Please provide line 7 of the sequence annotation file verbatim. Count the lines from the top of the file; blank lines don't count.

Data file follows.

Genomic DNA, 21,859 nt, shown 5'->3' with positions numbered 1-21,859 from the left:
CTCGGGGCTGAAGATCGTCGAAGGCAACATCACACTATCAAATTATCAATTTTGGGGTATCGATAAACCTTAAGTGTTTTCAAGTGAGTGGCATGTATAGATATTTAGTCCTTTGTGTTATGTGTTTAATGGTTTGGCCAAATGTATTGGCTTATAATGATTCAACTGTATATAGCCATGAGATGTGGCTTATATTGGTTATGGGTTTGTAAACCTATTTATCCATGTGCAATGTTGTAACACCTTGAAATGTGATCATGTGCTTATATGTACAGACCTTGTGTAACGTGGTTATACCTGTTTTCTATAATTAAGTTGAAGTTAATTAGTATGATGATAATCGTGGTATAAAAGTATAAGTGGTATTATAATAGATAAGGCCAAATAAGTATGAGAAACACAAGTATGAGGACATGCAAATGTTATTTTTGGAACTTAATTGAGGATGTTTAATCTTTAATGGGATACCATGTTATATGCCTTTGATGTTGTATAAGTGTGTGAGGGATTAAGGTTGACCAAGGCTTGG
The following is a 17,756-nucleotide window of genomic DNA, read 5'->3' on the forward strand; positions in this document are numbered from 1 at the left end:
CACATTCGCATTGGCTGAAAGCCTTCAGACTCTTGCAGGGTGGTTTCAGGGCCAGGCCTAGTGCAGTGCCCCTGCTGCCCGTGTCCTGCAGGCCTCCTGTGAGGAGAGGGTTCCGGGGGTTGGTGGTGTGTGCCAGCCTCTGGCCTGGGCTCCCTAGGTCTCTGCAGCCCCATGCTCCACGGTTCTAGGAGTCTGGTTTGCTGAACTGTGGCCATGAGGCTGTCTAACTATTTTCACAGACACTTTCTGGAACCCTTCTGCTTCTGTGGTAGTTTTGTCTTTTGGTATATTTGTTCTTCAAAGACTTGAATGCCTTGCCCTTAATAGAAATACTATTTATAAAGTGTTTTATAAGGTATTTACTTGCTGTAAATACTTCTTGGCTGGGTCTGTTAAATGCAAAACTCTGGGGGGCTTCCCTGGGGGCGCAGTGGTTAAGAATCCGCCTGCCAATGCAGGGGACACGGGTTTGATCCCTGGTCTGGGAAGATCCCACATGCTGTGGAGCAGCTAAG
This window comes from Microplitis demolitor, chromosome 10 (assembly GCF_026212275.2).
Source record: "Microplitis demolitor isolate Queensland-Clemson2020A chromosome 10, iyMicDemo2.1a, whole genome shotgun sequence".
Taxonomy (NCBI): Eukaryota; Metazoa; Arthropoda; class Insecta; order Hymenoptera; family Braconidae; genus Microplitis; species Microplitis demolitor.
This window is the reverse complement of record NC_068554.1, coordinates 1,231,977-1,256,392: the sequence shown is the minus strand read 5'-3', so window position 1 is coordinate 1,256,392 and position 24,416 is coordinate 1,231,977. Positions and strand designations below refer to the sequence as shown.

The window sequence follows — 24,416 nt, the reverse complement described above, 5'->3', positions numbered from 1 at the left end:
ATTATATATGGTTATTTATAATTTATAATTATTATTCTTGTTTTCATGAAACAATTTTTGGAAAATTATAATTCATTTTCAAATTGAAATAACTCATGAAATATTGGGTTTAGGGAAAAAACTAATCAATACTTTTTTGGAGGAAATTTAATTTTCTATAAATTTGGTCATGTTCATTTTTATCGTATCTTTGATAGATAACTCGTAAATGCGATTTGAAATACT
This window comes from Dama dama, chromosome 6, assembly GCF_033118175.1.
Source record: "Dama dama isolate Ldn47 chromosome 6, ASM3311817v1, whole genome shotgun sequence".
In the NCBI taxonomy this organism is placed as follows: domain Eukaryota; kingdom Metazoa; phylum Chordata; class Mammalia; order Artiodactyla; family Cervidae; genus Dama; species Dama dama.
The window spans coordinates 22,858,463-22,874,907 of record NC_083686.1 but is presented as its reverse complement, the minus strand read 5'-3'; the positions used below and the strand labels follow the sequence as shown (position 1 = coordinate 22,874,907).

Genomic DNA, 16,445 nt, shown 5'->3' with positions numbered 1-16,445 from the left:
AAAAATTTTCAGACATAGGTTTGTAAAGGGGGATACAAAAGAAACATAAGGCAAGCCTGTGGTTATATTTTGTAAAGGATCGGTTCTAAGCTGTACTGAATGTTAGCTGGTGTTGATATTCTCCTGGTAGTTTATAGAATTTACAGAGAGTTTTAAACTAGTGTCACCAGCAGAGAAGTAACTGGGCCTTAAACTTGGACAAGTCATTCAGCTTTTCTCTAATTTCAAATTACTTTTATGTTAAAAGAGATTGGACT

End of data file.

Taxonomy (NCBI): Eukaryota; Metazoa; Arthropoda; class Insecta; order Hymenoptera; family Braconidae; genus Microplitis; species Microplitis demolitor.